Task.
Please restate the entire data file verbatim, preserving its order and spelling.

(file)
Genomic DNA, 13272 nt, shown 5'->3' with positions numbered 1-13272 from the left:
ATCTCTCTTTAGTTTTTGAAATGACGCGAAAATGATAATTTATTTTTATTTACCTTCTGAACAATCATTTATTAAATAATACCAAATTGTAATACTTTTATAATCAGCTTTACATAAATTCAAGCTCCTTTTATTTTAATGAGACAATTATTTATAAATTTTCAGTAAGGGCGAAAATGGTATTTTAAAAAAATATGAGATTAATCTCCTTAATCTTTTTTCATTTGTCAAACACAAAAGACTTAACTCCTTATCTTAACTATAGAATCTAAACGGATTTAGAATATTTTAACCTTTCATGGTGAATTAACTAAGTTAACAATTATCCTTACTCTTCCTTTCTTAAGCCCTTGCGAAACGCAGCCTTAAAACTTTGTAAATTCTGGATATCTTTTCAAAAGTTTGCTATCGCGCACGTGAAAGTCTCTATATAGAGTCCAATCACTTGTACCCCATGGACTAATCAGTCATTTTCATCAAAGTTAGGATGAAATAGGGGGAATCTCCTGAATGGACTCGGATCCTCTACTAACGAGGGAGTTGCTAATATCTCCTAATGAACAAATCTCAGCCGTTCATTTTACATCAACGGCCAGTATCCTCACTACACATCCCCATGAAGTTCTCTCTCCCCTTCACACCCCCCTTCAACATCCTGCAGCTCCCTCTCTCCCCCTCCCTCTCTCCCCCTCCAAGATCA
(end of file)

Genomic DNA, 13272 nt, shown 5'->3' with positions numbered 1-13272 from the left:
ATCTCTCTTTAGTTTTTGAAATGACGCGAAAATGATAATTTATTTTTATTTACCTTCTGAACAATCATTTATTAAATAATACCAAATTGTAATACTTTTATAATCAGCTTTACATAAATTCAAGCTCCTTTTATTTTAATGAGACAATTATTTATAAATTTTCAGTAAGGGCGAAAATGGTATTTTAAAAAAATATGAGATTAATCTCCTTAATCTTTTTTCATTTGTCAAACACAAAAGACTTAACTCCTTATCTTAACTATAGAATCTAAACGGATTTAGAATATTTTAACCTTTCATGGTGAATTAACTAAGTTAACAATTATCCTTACTCTTCCTTTCTTAAGCCCTTGCGAAACGCAGCCTTAAAACTTTGTAAATTCTGGATATCTTTTCAAAAGTTTGCTATCGCGCACGTGAAAGTCTCTATATAGAGTCCAATCACTTGTACCCCATGGACTAATCAGTCATTTTCATCAAAGTTAGGATGAAATAGGGGGAATCTCCTGAATGGACTCGGATCCTCTACTAACGAGGGAGTTGCTAATATCTCCTAATGAACAAATCTCAGCCGTTCATTTTACATCAACGGCCAGTATCCTCACTACACATCCCCATGAAGTTCTCTCTCCCCTTCACACCCCCCTTCAACATCCTGCAGCTCCCTCTCTCCCCCTCCCTCTCTCCCCCTCCAAGATCA